The Nikon Coolpix 4600's well-designed, compact body is lightweight and easy to hold with one hand. Most of the buttons and controls cluster together on the back within easy reach of your right thumb. Southpaws, however, will find it difficult to hold this camera with just the left hand. The clustered buttons and controls leave ample room on the back for the 1.8-inch LCD screen. It's large enough to do the job, though you can find low-cost point-and-shoot cameras with larger screens, if that's important to you. The LCD shows you about 97 percent of the image you'll capture, while the optical viewfinder provides only about 82 percent coverage.
The menu selections on the Coolpix 4600 are almost identical to the ones on the 5600. Since the camera provides essentially no manual settings, and the setup options have a dedicated spot on the mode dial, the Nikon's menus contain a limited number of choices. That's a plus for beginners who might be confused by too many options. It's a minus, however, for experienced users who might want to explore the creative principles of photography.
Even an inexpensive point-and-shoot camera should have at least a few manual settings. The Nikon Coolpix 4600 is all automated, all the time--except for the ability to adjust the exposure plus or minus 2EV and select a light source for the white balance. You can also set the white balance to match a white or gray object, such as a handkerchief or an industry-standard white-balance card. That's an unusual feature for a low-end model.
The camera's 16 shooting modes consist of Portrait, Landscape, Sports, and Night Portrait assist modes, as well as 12 scene exposure modes, including Close Up, Dusk/Dawn, Night Landscape, Museum, and Underwater, which you can use with an optional underwater housing. Those are more options than many point-and-shoot cameras offer, and they could help beginners feel more confident about producing quality results in difficult situations. The shooting modes help make up for the lack of manual settings, which you would need for just these kinds of challenges.
Other features include Blur Warning, which checks each photo immediately after it's captured. If it's too blurry, you can eliminate it before it's saved. A related feature, Best Shot Selector, lets you shoot as many as 10 photos with a single press of the shutter-release button. The camera analyzes the images and saves the sharpest one. Another useful feature, D-lighting, brightens photos that are too dark. It could come in handy for low-light, backlit, or partially flash-illuminated images. Unfortunately, it also boosts visual noise, so you should use it sparingly.
These features also compensate for the camera's limitations. The Nikon Coolpix 4600 has a narrow ISO range of 50 to 200, so you're more likely to have blurred or poorly illuminated photos in dim light. To meet the low price point, Nikon had to limit the camera's hardwired capabilities. Features such as the Best Shot Selector, D-lighting, and Blur Warning restore some of those capabilities through software.
The results of our performance tests for the Nikon Coolpix 4600 were very close to those for the Coolpix 5600. Shutter lag measured a reasonable 0.31 second in bright light and 0.43 second in dim light; you'll be able to respond quickly to changing environments, such as when you're shooting sports events or fast-moving children. When we tested the Coolpix 4600, its poor time of 7.25 seconds from start-up to first shot surprised us. By turning off the default opening screen animation, we were able to reduce that time to 5.86 seconds, which is still much too slow. We were also disappointed with this camera's flash recovery time. While the shot-to-shot time without the flash was a fairly typical 1.89 seconds, when we engaged the flash, the time jumped to a frustratingly slow 12.11 seconds. You could miss many valuable shots while waiting for the tiny red light to stop flashing.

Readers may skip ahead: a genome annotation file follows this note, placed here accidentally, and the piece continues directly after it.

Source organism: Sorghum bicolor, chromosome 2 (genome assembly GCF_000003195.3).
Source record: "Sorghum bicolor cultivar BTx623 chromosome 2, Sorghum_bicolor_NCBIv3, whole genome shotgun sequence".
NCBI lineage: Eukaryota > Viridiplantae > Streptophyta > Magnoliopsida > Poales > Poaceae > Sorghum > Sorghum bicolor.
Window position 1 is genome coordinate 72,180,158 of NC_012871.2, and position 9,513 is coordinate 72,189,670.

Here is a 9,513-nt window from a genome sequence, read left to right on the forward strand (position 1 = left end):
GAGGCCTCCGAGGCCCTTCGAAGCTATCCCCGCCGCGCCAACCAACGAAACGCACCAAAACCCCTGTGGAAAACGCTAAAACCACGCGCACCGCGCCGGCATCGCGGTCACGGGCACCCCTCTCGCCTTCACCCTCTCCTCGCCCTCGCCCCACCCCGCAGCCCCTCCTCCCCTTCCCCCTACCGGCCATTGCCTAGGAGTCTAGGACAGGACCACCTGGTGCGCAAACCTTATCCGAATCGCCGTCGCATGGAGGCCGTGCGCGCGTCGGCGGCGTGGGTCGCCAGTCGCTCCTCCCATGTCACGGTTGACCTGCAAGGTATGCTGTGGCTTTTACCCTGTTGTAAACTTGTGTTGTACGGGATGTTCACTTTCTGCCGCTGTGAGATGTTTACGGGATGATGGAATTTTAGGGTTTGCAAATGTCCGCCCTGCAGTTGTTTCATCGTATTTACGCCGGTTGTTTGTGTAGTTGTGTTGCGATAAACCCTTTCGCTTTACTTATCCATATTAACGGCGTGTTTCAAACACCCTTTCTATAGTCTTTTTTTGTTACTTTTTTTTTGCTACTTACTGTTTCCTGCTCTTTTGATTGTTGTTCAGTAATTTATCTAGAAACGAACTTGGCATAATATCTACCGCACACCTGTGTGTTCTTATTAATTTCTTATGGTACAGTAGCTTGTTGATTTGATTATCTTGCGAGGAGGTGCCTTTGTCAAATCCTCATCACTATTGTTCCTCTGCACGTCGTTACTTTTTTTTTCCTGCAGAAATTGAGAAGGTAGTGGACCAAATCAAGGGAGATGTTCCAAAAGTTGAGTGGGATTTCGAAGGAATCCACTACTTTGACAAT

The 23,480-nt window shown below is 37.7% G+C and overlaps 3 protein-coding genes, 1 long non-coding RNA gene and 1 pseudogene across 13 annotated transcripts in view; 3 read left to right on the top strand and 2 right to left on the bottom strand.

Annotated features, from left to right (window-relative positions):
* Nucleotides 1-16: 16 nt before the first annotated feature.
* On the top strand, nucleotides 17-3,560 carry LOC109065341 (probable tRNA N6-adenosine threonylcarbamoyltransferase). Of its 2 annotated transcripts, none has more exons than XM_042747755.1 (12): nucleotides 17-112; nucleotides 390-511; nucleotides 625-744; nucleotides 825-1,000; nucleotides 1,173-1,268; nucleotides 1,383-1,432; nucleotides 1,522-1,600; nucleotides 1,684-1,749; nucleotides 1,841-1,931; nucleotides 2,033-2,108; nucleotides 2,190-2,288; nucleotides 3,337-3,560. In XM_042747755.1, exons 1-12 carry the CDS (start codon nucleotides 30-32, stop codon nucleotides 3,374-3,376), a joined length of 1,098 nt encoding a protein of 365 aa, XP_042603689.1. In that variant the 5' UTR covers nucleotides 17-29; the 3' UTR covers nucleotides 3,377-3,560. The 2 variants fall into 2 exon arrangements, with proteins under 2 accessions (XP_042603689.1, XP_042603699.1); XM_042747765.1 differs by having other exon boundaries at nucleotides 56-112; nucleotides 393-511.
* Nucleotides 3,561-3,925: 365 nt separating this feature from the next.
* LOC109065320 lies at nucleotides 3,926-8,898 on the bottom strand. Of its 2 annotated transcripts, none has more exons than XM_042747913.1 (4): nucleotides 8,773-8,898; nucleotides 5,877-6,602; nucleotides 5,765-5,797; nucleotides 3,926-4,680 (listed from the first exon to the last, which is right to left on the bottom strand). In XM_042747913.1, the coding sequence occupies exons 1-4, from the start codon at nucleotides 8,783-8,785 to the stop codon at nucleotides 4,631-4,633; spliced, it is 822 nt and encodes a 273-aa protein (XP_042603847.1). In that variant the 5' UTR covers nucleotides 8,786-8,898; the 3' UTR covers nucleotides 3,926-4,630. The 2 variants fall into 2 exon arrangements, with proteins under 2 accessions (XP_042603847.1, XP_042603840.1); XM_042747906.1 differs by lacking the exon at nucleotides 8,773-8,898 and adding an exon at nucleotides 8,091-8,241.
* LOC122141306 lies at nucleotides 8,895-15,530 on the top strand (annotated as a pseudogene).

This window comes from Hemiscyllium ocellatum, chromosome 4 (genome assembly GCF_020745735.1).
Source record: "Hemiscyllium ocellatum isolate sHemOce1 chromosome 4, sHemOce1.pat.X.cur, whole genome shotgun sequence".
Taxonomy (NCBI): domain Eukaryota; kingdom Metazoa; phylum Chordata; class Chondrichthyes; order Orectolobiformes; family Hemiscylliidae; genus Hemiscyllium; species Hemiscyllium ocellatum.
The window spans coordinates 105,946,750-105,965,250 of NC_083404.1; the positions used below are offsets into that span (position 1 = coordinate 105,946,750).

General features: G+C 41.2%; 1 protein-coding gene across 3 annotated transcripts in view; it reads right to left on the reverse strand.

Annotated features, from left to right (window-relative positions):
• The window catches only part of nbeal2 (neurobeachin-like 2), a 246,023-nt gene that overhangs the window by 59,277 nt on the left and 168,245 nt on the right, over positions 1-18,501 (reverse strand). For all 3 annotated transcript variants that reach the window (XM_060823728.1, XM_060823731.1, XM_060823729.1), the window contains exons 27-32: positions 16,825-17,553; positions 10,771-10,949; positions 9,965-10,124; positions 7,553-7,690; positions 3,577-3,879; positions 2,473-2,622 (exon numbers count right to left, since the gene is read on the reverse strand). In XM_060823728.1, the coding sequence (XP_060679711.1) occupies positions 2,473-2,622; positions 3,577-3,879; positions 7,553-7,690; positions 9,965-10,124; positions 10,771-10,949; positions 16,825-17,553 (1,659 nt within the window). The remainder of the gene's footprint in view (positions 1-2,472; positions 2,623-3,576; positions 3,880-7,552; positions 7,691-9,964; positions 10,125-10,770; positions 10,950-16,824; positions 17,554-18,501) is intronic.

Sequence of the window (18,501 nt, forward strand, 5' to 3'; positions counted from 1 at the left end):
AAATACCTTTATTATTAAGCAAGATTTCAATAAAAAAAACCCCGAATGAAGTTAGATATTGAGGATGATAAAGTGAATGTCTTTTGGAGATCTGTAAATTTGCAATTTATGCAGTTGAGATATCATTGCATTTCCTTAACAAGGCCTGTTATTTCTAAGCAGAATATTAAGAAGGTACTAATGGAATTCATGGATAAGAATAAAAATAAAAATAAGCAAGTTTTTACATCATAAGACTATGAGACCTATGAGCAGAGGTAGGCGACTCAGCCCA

The Coolpix 4600's photos were similar to the Coolpix 5600's, except for the lower resolution. Overall, the image quality was quite good. The colors in our exterior shots looked a bit oversaturated, even for a point-and-shoot camera. This was especially evident with the brighter hues, though less obvious with more subdued colors, such as skin tones, that need to be more realistic. Image noise, sharpness, and exposure accuracy were better than average in our well-lit exterior shots.
With our interior photos, we began to see some deterioration. We couldn't adjust the ISO setting, so we experienced higher noise levels on some low-light photos, especially with flash-illuminated shots where the camera would sometimes boost the ISO to artificially extend the range of the flash. The narrow 50-to-200 ISO range for this camera will limit your ability to capture low-light and long-exposure shots, unless you're willing to live with elevated noise levels.
The video mode on the Nikon Coolpix 4600 is hardly worth having. Even the best setting (640x320 at 15 frames per second) was jerky and riddled with compression artifacts. Also, the camera doesn't record sound along with the video.
One bright spot is the camera's macro mode. We produced some excellent close-up shots using the macro-focus indicator. The macro icon changes from white to blue when the zoom is within the proper focus range. Note: The manual says the icon changes to green, but it definitely looked blue on our review camera.